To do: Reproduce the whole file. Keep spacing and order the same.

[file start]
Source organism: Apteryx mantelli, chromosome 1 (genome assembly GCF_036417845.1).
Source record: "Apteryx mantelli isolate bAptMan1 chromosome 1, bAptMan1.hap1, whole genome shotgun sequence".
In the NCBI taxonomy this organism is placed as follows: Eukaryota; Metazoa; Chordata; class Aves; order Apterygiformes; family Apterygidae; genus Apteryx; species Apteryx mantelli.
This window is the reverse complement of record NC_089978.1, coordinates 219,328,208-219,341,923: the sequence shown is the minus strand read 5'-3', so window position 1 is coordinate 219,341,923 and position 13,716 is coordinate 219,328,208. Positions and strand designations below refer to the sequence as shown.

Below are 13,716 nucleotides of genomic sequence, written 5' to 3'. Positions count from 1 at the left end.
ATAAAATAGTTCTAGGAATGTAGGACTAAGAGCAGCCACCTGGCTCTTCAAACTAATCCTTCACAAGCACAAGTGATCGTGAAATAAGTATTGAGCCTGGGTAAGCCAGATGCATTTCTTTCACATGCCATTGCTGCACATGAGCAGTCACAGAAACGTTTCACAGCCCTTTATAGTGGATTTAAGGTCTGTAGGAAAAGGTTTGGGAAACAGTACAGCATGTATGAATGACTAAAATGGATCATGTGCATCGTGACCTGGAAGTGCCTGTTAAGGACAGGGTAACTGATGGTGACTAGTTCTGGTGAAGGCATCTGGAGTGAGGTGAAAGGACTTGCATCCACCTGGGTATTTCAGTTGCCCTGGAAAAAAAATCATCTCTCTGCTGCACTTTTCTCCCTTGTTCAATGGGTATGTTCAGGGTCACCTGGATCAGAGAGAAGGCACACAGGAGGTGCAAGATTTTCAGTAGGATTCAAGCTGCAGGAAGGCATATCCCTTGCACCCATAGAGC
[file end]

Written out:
Source organism: Apteryx mantelli, chromosome 1 (genome assembly GCF_036417845.1).
Source record: "Apteryx mantelli isolate bAptMan1 chromosome 1, bAptMan1.hap1, whole genome shotgun sequence".
In the NCBI taxonomy this organism is placed as follows: Eukaryota; Metazoa; Chordata; class Aves; order Apterygiformes; family Apterygidae; genus Apteryx; species Apteryx mantelli.
This window is the reverse complement of record NC_089978.1, coordinates 219,328,208-219,341,923: the sequence shown is the minus strand read 5'-3', so window position 1 is coordinate 219,341,923 and position 13,716 is coordinate 219,328,208. Positions and strand designations below refer to the sequence as shown.

Below are 13,716 nucleotides of genomic sequence, written 5' to 3'. Positions count from 1 at the left end.
ATAAAATAGTTCTAGGAATGTAGGACTAAGAGCAGCCACCTGGCTCTTCAAACTAATCCTTCACAAGCACAAGTGATCGTGAAATAAGTATTGAGCCTGGGTAAGCCAGATGCATTTCTTTCACATGCCATTGCTGCACATGAGCAGTCACAGAAACGTTTCACAGCCCTTTATAGTGGATTTAAGGTCTGTAGGAAAAGGTTTGGGAAACAGTACAGCATGTATGAATGACTAAAATGGATCATGTGCATCGTGACCTGGAAGTGCCTGTTAAGGACAGGGTAACTGATGGTGACTAGTTCTGGTGAAGGCATCTGGAGTGAGGTGAAAGGACTTGCATCCACCTGGGTATTTCAGTTGCCCTGGAAAAAAAATCATCTCTCTGCTGCACTTTTCTCCCTTGTTCAATGGGTATGTTCAGGGTCACCTGGATCAGAGAGAAGGCACACAGGAGGTGCAAGATTTTCAGTAGGATTCAAGCTGCAGGAAGGCATATCCCTTGCACCCATAGAGC